dreadedcandiru2 (dreadedcandiru2) wrote in binky_betsy,

Friday, 27 December 2013

In today's strip, Mike and Lizzie explain that they have a fun-based (and thus unworthy and bad) reason for wanting to help Daddy.

(Strip Number 779, Original Publication Date, 7 January 1985)

Panel 1: After a busy day of work, John is delighted to see that when he gets home, a smiling Lizzie wants to help Daddy by taking his coat.

Panel 2: He's even more delighted that Mike says that it was his turn to help Daddy.

Panel 3: As they sit him in his chair and get his cast elevated, he tells that he thinks it's nice of them to help.

Panel 4: His good mood vanishes whem Michael tells him that as soon as he sits down, they get to play with his crutches.

Summary: A man who understood kids would smile ruefully at children who made everything into a toy. John, not so much. Too bad that the Lynnsight goes off on a crazy tangent.

(And, in case you're interested, here's the Lynnsight:)
When I was in Grade One, I had a friend called Carol Mayes who had survived polio and walked with crutches. (The character Gordon Mayes was named for Carol.) I often went to the washroom with her because she needed help. I also carried her books and her lunchbox when she went home. I was fascinated by her and when kids began to tease me saying I only liked Carol because I wanted to play with her crutches, I was confused. Did I really like her because of that? It's true, I did like to swing on her crutches and I did find her fascinating because of the scars she had from multiple surgeries. I just thought she was neat. She had been held back several grades because of her illness and she had trouble spelling and reading. I was a good reader and our teacher asked me to help hewr which I did. The kids who accused me of liking Carol because she had crutches were also jealous of the way I was singled out to read with her at the back of the room. They eventually had an effect on me. As a small child, I had no way of explaining my friendship. I wanted to be accepted and I wanted to be liked. I slowly separated myself from Carol and was relieved when she went to another school. Carol was gone. The crutches were gone. I was the same as the other children and glad to be so.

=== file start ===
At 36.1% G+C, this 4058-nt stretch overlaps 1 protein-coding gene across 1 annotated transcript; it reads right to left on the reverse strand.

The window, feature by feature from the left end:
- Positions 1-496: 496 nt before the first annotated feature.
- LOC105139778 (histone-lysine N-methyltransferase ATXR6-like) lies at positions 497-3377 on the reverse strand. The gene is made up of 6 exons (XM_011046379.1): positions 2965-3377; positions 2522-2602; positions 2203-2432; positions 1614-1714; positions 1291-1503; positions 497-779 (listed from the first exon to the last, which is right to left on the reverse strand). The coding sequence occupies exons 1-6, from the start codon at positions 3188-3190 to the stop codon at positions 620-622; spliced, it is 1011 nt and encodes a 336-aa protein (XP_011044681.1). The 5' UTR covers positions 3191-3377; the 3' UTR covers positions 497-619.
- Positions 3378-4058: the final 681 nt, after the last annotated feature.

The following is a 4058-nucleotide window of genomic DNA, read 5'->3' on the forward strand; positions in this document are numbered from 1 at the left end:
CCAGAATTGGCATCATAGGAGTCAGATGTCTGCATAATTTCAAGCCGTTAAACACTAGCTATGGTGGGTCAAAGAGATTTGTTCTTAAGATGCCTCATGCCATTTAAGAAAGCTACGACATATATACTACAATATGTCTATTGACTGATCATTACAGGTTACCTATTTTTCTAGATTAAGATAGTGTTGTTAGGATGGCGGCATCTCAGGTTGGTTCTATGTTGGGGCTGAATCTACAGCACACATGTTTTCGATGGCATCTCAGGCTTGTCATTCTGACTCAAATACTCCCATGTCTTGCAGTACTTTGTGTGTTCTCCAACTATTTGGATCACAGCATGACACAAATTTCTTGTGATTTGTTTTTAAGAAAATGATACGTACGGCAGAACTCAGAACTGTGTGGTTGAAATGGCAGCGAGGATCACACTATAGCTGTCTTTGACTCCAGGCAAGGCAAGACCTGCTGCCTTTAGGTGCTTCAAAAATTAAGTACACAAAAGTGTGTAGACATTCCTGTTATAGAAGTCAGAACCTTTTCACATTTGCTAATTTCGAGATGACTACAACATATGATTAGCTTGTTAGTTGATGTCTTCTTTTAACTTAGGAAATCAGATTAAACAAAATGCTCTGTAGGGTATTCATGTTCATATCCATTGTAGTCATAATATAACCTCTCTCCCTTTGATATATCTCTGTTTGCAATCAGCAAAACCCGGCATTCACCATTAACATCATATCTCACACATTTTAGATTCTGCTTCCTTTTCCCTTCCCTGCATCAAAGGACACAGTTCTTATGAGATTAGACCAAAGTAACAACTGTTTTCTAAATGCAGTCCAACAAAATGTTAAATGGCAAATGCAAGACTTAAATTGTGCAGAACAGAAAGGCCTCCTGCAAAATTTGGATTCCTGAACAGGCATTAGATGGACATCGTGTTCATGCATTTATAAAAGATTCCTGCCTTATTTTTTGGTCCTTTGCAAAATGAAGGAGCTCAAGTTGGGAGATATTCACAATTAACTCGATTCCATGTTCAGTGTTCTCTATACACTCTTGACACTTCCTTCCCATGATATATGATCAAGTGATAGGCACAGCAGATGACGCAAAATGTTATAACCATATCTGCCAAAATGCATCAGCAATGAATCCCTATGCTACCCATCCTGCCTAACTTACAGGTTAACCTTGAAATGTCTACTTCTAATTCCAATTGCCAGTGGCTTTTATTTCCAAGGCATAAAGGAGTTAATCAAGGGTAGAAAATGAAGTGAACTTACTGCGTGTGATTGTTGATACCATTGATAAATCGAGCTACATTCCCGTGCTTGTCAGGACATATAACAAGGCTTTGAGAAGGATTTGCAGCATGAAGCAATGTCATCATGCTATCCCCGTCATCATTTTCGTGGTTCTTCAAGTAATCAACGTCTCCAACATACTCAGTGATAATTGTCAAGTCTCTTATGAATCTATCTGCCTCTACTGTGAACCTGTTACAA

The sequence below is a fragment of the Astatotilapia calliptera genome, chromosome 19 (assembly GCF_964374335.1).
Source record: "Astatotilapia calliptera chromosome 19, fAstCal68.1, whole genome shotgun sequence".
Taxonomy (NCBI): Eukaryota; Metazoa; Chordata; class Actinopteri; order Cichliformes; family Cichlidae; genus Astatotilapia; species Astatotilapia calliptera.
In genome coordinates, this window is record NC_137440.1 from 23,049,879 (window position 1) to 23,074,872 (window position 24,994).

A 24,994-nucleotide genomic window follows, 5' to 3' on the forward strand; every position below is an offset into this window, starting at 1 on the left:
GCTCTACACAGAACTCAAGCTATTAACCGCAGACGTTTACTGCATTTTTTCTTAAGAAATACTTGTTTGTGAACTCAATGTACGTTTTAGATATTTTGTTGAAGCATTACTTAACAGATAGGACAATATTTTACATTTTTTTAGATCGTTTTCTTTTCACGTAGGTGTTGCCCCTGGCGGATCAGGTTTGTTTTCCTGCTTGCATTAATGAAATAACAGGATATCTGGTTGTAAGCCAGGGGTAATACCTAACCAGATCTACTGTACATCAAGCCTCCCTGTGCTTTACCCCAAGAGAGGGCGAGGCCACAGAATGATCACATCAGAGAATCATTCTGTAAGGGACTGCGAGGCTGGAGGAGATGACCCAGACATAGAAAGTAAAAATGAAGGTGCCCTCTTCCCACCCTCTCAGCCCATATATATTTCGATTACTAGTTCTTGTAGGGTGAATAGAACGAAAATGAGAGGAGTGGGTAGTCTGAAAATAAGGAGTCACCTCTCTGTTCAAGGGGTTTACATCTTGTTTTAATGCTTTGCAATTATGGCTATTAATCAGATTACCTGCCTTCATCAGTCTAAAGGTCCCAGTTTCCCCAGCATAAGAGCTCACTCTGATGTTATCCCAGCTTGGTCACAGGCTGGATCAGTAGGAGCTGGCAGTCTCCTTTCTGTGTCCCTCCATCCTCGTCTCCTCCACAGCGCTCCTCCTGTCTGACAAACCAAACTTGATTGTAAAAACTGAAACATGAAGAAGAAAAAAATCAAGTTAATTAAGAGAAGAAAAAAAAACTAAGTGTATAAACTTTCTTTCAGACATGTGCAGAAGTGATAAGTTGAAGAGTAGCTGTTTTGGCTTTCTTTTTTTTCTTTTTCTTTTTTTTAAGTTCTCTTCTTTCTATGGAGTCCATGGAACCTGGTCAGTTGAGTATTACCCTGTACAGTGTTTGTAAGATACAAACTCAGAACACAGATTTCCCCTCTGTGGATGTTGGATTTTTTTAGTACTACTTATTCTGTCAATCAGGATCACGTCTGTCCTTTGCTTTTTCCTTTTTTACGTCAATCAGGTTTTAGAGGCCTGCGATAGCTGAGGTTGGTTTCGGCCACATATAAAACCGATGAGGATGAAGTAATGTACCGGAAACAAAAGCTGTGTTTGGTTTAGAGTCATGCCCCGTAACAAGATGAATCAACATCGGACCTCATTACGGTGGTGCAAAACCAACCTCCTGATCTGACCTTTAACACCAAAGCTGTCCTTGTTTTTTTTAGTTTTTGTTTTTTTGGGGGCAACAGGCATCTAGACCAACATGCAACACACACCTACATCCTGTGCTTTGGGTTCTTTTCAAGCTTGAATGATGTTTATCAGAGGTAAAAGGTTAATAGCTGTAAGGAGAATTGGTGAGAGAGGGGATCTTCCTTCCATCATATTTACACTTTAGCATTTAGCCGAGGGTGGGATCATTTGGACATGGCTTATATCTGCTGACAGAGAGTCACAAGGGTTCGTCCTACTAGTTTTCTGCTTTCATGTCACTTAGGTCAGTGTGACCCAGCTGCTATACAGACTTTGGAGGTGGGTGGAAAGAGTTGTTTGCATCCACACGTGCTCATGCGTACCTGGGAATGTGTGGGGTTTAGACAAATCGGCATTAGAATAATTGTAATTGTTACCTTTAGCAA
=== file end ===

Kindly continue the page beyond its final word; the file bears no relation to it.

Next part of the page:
I often think of Carol. Her strength of character, the way she thrust herself forward, dragging her feet, the way she smiled through the pain and the curious stares. I recall it as if it were yesterday. Now I can say why I liked Carol. Of all the kids in my class, she impressed me as having the most to give - the one who outshone us all.

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